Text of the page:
Amphetamine is a central nervous system stimulant often used to treat attention deficit hyperactivity disorder (ADHD) and narcolepsy. Brand names include Adderall, Dexedrine, Desoxyn, Vyvanse, and Benzedrine. Although amphetamine is used as a medication, it is also commonly used as a performance enhancer and as a recreational drug. Amphetamine is often referred to on the streets as speed.
Common effects of amphetamine abuse include hyperactivity, insomnia, restlesness, diarrhea, itchy skin, and acne. At higher doses, amphetamine abuse may result in seizure, strokes, coma, or a heart attack. Amphetamine overdose can be fatal, especially as these symptoms occur. As amphetamine is a stimulant, these physical effects make it appealing to athletes, students, and workers. People take amphetamine to increase energy, reactivity, and productivity.
Psychological effects of amphetamine are euphoria, anxiety, increased libido, increased focus, heightened energy, talkativity, and possibile irritation. With higher doses or prolonged abuse, amphetamine may produce paranoia, obsessive behaviors, agression, and amphetamine psychosis.
Withdrawal effects of amphetamine use may occur even with therapeutic doses. At recreational doses, amphetamine abuse results in much more serious withdrawal effects. The most common effects of amphetamine withdrawal are fatigue, depression, increased appetite, anxiety, agitation, and suicidal thoughts. The severity of amphetamine withdrawal depends upon the length of use, general dose, and frequency of use.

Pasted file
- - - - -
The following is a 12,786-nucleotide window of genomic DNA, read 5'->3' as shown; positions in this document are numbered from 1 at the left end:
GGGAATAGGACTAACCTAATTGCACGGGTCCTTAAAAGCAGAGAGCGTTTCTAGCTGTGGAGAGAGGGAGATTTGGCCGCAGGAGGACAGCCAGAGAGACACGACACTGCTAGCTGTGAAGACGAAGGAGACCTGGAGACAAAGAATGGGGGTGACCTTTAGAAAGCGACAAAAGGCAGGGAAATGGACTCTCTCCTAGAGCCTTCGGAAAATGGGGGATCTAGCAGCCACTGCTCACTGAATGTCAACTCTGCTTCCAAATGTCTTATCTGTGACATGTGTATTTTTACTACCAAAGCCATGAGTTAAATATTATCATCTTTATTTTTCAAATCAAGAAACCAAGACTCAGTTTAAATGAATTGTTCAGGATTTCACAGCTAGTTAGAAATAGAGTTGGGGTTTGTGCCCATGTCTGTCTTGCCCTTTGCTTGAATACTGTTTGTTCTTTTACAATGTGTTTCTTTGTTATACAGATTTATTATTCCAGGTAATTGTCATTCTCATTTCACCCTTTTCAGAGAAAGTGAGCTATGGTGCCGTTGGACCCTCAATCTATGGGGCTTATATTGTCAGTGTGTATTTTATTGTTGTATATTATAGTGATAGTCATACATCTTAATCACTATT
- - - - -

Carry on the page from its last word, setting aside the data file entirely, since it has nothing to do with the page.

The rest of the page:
As with any addiction, amphetamine becomes more addictive over time. Speed is known for causing tolerance to grow rapidly, forcing the user to take higher doses to achieve desired effects. Because of this, amphetamine dependence builds quickly. Psychological dependence can build within a few weeks of abuse, and physical dependence within only a month.
Because amphetamine addicts must take more and more in order to get as high as they want, amphetamine quickly becomes an expensive habit. Because of this, thievery is a common symptom of amphetamine addiction. Other signs of amphetamine addiction in a loved one include weight loss, strange sleeping habits, anxiety, irritation, and paranoia.
Amphetamine Detox and Amphetamine Treatment
The first step of amphetamine treatment is a detoxification process. Amphetamine detox is best done with medical professionals. Because of the effects of insomnia, anxiety, fatigue, and depression, users are vulnerable to relapse while detoxing. As an amphetamine addict is going through detox, they often feel that the only thing that will make them feel better is more amphetamine.
At a detox facility, amphetamine abusers find the help they need to cleanse their minds and bodies of the dangerous chemical. Experienced professionals provide the care needed for a healthy detox. Medical detox centers supply the safest, most comfortable way for an amphetamine addict to detox.
Amphetamine treatment does not end with detox. In order for addicts to stay sober, a treatment program is highly recommended. Amphetamine produces a lasting effect on the human brain, and to overcome this serious addiction, serious action must be taken. If you or someone you know is addicted to amphetamine, you may contact us confidentially for advice or placement.